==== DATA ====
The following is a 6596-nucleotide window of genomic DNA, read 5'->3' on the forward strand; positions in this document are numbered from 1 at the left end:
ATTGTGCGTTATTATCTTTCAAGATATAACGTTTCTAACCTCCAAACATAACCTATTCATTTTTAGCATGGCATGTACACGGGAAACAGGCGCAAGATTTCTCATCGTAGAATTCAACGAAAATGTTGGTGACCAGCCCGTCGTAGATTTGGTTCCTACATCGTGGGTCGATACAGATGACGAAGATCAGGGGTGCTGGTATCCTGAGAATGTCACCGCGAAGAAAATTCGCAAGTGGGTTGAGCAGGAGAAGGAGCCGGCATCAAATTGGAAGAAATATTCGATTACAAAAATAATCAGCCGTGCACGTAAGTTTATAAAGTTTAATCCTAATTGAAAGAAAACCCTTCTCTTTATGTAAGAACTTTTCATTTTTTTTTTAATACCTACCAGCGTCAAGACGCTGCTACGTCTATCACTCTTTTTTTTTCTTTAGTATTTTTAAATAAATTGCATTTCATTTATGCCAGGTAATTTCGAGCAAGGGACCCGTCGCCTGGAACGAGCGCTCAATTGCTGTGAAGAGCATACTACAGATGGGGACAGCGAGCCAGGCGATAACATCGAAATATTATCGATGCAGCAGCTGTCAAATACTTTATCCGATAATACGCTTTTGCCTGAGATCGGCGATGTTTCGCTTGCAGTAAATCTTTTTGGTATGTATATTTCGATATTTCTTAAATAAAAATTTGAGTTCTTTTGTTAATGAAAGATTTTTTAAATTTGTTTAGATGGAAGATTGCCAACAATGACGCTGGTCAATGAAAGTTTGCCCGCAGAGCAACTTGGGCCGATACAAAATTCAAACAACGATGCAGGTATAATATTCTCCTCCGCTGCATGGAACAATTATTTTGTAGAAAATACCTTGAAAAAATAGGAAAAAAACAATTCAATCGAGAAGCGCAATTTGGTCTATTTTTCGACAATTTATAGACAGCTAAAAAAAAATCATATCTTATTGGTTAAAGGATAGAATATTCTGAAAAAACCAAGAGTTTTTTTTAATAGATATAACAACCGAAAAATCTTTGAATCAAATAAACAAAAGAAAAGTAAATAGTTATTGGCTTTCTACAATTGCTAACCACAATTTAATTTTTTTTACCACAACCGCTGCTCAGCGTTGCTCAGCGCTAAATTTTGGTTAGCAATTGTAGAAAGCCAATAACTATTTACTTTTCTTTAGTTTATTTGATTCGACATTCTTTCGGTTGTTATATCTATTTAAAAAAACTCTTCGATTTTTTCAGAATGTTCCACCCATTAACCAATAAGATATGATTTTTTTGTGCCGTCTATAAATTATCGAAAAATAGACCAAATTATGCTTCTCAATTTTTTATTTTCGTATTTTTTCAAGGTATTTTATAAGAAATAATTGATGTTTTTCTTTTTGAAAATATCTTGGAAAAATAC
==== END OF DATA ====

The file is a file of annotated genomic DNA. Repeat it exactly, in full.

The following is a 6596-nucleotide window of genomic DNA, read 5'->3' on the forward strand; positions in this document are numbered from 1 at the left end:
ATTGTGCGTTATTATCTTTCAAGATATAACGTTTCTAACCTCCAAACATAACCTATTCATTTTTAGCATGGCATGTACACGGGAAACAGGCGCAAGATTTCTCATCGTAGAATTCAACGAAAATGTTGGTGACCAGCCCGTCGTAGATTTGGTTCCTACATCGTGGGTCGATACAGATGACGAAGATCAGGGGTGCTGGTATCCTGAGAATGTCACCGCGAAGAAAATTCGCAAGTGGGTTGAGCAGGAGAAGGAGCCGGCATCAAATTGGAAGAAATATTCGATTACAAAAATAATCAGCCGTGCACGTAAGTTTATAAAGTTTAATCCTAATTGAAAGAAAACCCTTCTCTTTATGTAAGAACTTTTCATTTTTTTTTTAATACCTACCAGCGTCAAGACGCTGCTACGTCTATCACTCTTTTTTTTTCTTTAGTATTTTTAAATAAATTGCATTTCATTTATGCCAGGTAATTTCGAGCAAGGGACCCGTCGCCTGGAACGAGCGCTCAATTGCTGTGAAGAGCATACTACAGATGGGGACAGCGAGCCAGGCGATAACATCGAAATATTATCGATGCAGCAGCTGTCAAATACTTTATCCGATAATACGCTTTTGCCTGAGATCGGCGATGTTTCGCTTGCAGTAAATCTTTTTGGTATGTATATTTCGATATTTCTTAAATAAAAATTTGAGTTCTTTTGTTAATGAAAGATTTTTTAAATTTGTTTAGATGGAAGATTGCCAACAATGACGCTGGTCAATGAAAGTTTGCCCGCAGAGCAACTTGGGCCGATACAAAATTCAAACAACGATGCAGGTATAATATTCTCCTCCGCTGCATGGAACAATTATTTTGTAGAAAATACCTTGAAAAAATAGGAAAAAAACAATTCAATCGAGAAGCGCAATTTGGTCTATTTTTCGACAATTTATAGACAGCTAAAAAAAAATCATATCTTATTGGTTAAAGGATAGAATATTCTGAAAAAACCAAGAGTTTTTTTTAATAGATATAACAACCGAAAAATCTTTGAATCAAATAAACAAAAGAAAAGTAAATAGTTATTGGCTTTCTACAATTGCTAACCACAATTTAATTTTTTTTACCACAACCGCTGCTCAGCGTTGCTCAGCGCTAAATTTTGGTTAGCAATTGTAGAAAGCCAATAACTATTTACTTTTCTTTAGTTTATTTGATTCGACATTCTTTCGGTTGTTATATCTATTTAAAAAAACTCTTCGATTTTTTCAGAATGTTCCACCCATTAACCAATAAGATATGATTTTTTTGTGCCGTCTATAAATTATCGAAAAATAGACCAAATTATGCTTCTCAATTTTTTATTTTCGTATTTTTTCAAGGTATTTTATAAGAAATAATTGATGTTTTTCTTTTTGAAAATATCTTGGAAAAATAC